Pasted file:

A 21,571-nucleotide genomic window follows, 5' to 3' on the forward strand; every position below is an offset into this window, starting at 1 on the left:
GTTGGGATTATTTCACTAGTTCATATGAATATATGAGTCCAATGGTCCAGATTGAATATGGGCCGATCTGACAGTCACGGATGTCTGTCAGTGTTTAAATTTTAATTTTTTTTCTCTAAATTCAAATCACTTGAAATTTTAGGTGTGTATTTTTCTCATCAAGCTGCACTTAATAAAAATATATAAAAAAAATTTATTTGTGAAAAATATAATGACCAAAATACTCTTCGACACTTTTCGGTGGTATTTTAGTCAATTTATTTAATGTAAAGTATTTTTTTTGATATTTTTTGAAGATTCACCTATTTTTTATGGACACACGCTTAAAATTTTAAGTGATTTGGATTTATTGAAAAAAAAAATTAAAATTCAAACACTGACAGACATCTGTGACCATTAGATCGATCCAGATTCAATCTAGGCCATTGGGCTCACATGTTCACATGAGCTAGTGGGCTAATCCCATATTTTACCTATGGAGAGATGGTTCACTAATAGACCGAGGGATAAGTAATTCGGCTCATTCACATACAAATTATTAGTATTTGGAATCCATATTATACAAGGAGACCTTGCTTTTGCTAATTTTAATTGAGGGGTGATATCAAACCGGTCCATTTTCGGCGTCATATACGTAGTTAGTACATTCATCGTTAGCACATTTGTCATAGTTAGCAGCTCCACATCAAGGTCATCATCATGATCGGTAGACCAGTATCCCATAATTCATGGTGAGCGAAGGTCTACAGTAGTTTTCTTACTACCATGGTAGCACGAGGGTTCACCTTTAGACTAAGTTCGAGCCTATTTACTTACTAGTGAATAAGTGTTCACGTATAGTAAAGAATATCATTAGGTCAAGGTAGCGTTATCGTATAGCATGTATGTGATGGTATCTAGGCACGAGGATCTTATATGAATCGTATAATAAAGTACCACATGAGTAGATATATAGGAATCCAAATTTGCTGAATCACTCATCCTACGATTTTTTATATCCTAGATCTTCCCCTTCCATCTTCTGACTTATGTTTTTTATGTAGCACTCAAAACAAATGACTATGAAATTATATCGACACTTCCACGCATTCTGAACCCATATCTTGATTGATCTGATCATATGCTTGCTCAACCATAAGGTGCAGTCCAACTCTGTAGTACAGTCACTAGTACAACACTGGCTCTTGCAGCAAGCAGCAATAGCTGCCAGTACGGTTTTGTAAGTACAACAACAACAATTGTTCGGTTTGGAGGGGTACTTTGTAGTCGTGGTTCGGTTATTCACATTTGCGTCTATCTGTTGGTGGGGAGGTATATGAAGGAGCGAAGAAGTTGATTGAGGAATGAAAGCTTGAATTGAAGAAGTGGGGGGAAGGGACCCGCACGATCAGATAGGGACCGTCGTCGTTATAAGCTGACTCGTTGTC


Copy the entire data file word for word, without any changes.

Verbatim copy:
A 21,571-nucleotide genomic window follows, 5' to 3' on the forward strand; every position below is an offset into this window, starting at 1 on the left:
GTTGGGATTATTTCACTAGTTCATATGAATATATGAGTCCAATGGTCCAGATTGAATATGGGCCGATCTGACAGTCACGGATGTCTGTCAGTGTTTAAATTTTAATTTTTTTTCTCTAAATTCAAATCACTTGAAATTTTAGGTGTGTATTTTTCTCATCAAGCTGCACTTAATAAAAATATATAAAAAAAATTTATTTGTGAAAAATATAATGACCAAAATACTCTTCGACACTTTTCGGTGGTATTTTAGTCAATTTATTTAATGTAAAGTATTTTTTTTGATATTTTTTGAAGATTCACCTATTTTTTATGGACACACGCTTAAAATTTTAAGTGATTTGGATTTATTGAAAAAAAAAATTAAAATTCAAACACTGACAGACATCTGTGACCATTAGATCGATCCAGATTCAATCTAGGCCATTGGGCTCACATGTTCACATGAGCTAGTGGGCTAATCCCATATTTTACCTATGGAGAGATGGTTCACTAATAGACCGAGGGATAAGTAATTCGGCTCATTCACATACAAATTATTAGTATTTGGAATCCATATTATACAAGGAGACCTTGCTTTTGCTAATTTTAATTGAGGGGTGATATCAAACCGGTCCATTTTCGGCGTCATATACGTAGTTAGTACATTCATCGTTAGCACATTTGTCATAGTTAGCAGCTCCACATCAAGGTCATCATCATGATCGGTAGACCAGTATCCCATAATTCATGGTGAGCGAAGGTCTACAGTAGTTTTCTTACTACCATGGTAGCACGAGGGTTCACCTTTAGACTAAGTTCGAGCCTATTTACTTACTAGTGAATAAGTGTTCACGTATAGTAAAGAATATCATTAGGTCAAGGTAGCGTTATCGTATAGCATGTATGTGATGGTATCTAGGCACGAGGATCTTATATGAATCGTATAATAAAGTACCACATGAGTAGATATATAGGAATCCAAATTTGCTGAATCACTCATCCTACGATTTTTTATATCCTAGATCTTCCCCTTCCATCTTCTGACTTATGTTTTTTATGTAGCACTCAAAACAAATGACTATGAAATTATATCGACACTTCCACGCATTCTGAACCCATATCTTGATTGATCTGATCATATGCTTGCTCAACCATAAGGTGCAGTCCAACTCTGTAGTACAGTCACTAGTACAACACTGGCTCTTGCAGCAAGCAGCAATAGCTGCCAGTACGGTTTTGTAAGTACAACAACAACAATTGTTCGGTTTGGAGGGGTACTTTGTAGTCGTGGTTCGGTTATTCACATTTGCGTCTATCTGTTGGTGGGGAGGTATATGAAGGAGCGAAGAAGTTGATTGAGGAATGAAAGCTTGAATTGAAGAAGTGGGGGGAAGGGACCCGCACGATCAGATAGGGACCGTCGTCGTTATAAGCTGACTCGTTGTC